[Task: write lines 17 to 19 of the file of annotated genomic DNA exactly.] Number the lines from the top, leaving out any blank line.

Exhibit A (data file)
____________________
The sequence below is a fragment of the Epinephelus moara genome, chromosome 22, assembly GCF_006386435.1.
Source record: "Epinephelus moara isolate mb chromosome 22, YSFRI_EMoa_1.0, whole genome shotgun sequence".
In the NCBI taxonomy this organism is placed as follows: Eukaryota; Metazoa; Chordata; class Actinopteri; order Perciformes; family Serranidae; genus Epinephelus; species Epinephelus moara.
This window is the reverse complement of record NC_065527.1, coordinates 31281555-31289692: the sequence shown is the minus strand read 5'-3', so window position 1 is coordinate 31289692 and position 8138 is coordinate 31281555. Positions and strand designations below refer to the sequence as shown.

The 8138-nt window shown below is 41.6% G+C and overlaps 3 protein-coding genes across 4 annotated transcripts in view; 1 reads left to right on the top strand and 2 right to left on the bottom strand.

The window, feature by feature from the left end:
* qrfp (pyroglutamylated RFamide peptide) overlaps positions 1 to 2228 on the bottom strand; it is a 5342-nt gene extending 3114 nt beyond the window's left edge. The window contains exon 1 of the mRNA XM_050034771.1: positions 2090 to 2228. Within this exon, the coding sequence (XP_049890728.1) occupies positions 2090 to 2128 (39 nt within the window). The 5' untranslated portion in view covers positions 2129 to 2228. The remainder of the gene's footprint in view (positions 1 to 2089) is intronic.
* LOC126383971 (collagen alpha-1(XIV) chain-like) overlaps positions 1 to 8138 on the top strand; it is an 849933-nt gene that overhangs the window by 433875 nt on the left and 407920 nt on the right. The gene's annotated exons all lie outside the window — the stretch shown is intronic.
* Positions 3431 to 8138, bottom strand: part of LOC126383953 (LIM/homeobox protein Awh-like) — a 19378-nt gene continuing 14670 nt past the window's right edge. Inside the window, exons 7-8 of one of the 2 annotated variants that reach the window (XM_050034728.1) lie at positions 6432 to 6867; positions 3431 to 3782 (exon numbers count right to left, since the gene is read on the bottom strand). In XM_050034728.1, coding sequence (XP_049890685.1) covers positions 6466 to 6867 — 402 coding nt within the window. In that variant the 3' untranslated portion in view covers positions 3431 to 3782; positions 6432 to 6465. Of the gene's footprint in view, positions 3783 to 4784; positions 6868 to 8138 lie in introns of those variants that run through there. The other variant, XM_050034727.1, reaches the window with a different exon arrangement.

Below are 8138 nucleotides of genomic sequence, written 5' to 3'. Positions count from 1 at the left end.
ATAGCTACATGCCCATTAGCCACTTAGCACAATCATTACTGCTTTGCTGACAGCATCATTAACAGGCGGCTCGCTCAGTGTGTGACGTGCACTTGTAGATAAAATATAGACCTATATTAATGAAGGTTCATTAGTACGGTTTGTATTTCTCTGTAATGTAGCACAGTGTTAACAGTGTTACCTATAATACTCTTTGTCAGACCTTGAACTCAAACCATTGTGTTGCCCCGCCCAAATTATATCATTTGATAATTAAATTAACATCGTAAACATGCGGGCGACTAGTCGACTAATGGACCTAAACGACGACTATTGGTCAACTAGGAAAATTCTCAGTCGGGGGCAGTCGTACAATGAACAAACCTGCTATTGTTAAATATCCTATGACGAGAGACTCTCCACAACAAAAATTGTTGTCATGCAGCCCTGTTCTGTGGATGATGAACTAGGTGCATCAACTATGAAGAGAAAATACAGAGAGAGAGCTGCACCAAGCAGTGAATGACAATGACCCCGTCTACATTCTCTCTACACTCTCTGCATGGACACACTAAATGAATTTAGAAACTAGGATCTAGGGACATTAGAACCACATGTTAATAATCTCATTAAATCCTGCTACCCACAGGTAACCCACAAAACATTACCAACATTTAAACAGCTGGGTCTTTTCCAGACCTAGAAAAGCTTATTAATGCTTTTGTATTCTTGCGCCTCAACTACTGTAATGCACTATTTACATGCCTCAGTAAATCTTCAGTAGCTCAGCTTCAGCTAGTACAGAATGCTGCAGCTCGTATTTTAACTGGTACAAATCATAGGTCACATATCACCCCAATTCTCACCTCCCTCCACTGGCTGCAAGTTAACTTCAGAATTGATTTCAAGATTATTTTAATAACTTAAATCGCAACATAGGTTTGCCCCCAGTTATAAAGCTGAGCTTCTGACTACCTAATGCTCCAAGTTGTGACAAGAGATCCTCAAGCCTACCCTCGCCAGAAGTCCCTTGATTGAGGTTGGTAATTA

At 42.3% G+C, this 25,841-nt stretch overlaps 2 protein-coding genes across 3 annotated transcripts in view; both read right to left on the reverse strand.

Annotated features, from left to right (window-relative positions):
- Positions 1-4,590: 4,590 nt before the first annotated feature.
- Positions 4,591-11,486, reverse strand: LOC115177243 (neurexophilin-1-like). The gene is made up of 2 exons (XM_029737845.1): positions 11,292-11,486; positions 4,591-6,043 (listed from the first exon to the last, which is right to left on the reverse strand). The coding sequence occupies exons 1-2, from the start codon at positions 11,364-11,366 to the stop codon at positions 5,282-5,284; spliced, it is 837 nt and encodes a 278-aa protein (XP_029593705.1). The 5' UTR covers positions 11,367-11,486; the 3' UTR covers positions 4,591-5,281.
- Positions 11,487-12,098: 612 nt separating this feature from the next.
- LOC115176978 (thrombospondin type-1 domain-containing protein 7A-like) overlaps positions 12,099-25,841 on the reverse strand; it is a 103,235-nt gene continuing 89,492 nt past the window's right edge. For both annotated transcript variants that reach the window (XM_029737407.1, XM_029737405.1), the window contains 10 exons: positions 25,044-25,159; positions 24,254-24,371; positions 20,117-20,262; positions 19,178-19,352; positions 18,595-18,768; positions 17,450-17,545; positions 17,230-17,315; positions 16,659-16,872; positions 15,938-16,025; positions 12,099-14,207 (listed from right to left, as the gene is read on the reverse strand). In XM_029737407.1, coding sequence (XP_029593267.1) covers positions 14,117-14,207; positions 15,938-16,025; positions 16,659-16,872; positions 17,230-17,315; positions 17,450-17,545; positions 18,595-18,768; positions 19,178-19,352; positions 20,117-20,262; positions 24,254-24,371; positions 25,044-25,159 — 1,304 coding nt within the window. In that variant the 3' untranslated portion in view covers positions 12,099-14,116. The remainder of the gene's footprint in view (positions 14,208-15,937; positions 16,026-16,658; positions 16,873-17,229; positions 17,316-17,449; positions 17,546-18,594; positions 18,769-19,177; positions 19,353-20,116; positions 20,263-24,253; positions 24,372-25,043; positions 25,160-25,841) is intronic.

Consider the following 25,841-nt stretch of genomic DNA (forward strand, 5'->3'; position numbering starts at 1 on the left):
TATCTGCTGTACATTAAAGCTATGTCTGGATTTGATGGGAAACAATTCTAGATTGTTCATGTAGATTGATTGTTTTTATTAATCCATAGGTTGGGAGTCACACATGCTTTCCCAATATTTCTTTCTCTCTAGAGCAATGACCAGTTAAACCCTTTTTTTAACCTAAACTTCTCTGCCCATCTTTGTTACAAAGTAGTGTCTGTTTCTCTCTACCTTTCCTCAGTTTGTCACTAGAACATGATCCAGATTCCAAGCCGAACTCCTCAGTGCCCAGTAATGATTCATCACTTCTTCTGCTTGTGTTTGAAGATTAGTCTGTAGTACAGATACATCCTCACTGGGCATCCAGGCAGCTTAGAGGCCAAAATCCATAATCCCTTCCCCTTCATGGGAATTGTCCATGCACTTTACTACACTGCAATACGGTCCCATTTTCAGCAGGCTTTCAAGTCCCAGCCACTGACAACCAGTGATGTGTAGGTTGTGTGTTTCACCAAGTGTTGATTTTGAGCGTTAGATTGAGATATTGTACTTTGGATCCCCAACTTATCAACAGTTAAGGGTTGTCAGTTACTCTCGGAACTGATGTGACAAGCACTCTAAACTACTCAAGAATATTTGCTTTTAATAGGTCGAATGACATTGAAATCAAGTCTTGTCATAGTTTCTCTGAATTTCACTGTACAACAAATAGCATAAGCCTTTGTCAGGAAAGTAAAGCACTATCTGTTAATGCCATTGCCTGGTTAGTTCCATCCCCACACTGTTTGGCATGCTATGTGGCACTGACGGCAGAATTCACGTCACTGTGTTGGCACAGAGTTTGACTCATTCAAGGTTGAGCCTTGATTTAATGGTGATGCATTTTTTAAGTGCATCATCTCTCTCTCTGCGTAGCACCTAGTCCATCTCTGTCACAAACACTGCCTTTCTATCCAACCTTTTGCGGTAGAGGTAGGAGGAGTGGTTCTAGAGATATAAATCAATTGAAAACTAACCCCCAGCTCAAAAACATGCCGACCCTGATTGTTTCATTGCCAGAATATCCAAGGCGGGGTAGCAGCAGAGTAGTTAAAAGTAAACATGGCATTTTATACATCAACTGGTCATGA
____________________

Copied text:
- LOC115176978 (thrombospondin type-1 domain-containing protein 7A-like) overlaps positions 12,099-25,841 on the reverse strand; it is a 103,235-nt gene continuing 89,492 nt past the window's right edge. For both annotated transcript variants that reach the window (XM_029737407.1, XM_029737405.1), the window contains 10 exons: positions 25,044-25,159; positions 24,254-24,371; positions 20,117-20,262; positions 19,178-19,352; positions 18,595-18,768; positions 17,450-17,545; positions 17,230-17,315; positions 16,659-16,872; positions 15,938-16,025; positions 12,099-14,207 (listed from right to left, as the gene is read on the reverse strand). In XM_029737407.1, coding sequence (XP_029593267.1) covers positions 14,117-14,207; positions 15,938-16,025; positions 16,659-16,872; positions 17,230-17,315; positions 17,450-17,545; positions 18,595-18,768; positions 19,178-19,352; positions 20,117-20,262; positions 24,254-24,371; positions 25,044-25,159 — 1,304 coding nt within the window. In that variant the 3' untranslated portion in view covers positions 12,099-14,116. The remainder of the gene's footprint in view (positions 14,208-15,937; positions 16,026-16,658; positions 16,873-17,229; positions 17,316-17,449; positions 17,546-18,594; positions 18,769-19,177; positions 19,353-20,116; positions 20,263-24,253; positions 24,372-25,043; positions 25,160-25,841) is intronic.

Consider the following 25,841-nt stretch of genomic DNA (forward strand, 5'->3'; position numbering starts at 1 on the left):
TATCTGCTGTACATTAAAGCTATGTCTGGATTTGATGGGAAACAATTCTAGATTGTTCATGTAGATTGATTGTTTTTATTAATCCATAGGTTGGGAGTCACACATGCTTTCCCAATATTTCTTTCTCTCTAGAGCAATGACCAGTTAAACCCTTTTTTTAACCTAAACTTCTCTGCCCATCTTTGTTACAAAGTAGTGTCTGTTTCTCTCTACCTTTCCTCAGTTTGTCACTAGAACATGATCCAGATTCCAAGCCGAACTCCTCAGTGCCCAGTAATGATTCATCACTTCTTCTGCTTGTGTTTGAAGATTAGTCTGTAGTACAGATACATCCTCACTGGGCATCCAGGCAGCTTAGAGGCCAAAATCCATAATCCCTTCCCCTTCATGGGAATTGTCCATGCACTTTACTACACTGCAATACGGTCCCATTTTCAGCAGGCTTTCAAGTCCCAGCCACTGACAACCAGTGATGTGTAGGTTGTGTGTTTCACCAAGTGTTGATTTTGAGCGTTAGATTGAGATATTGTACTTTGGATCCCCAACTTATCAACAGTTAAGGGTTGTCAGTTACTCTCGGAACTGATGTGACAAGCACTCTAAACTACTCAAGAATATTTGCTTTTAATAGGTCGAATGACATTGAAATCAAGTCTTGTCATAGTTTCTCTGAATTTCACTGTACAACAAATAGCATAAGCCTTTGTCAGGAAAGTAAAGCACTATCTGTTAATGCCATTGCCTGGTTAGTTCCATCCCCACACTGTTTGGCATGCTATGTGGCACTGACGGCAGAATTCACGTCACTGTGTTGGCACAGAGTTTGACTCATTCAAGGTTGAGCCTTGATTTAATGGTGATGCATTTTTTAAGTGCATCATCTCTCTCTCTGCGTAGCACCTAGTCCATCTCTGTCACAAACACTGCCTTTCTATCCAACCTTTTGCGGTAGAGGTAGGAGGAGTGGTTCTAGAGATATAAATCAATTGAAAACTAACCCCCAGCTCAAAAACATGCCGACCCTGATTGTTTCATTGCCAGAATATCCAAGGCGGGGTAGCAGCAGAGTAGTTAAAAGTAAACATGGCATTTTATACATCAACTGGTCATGA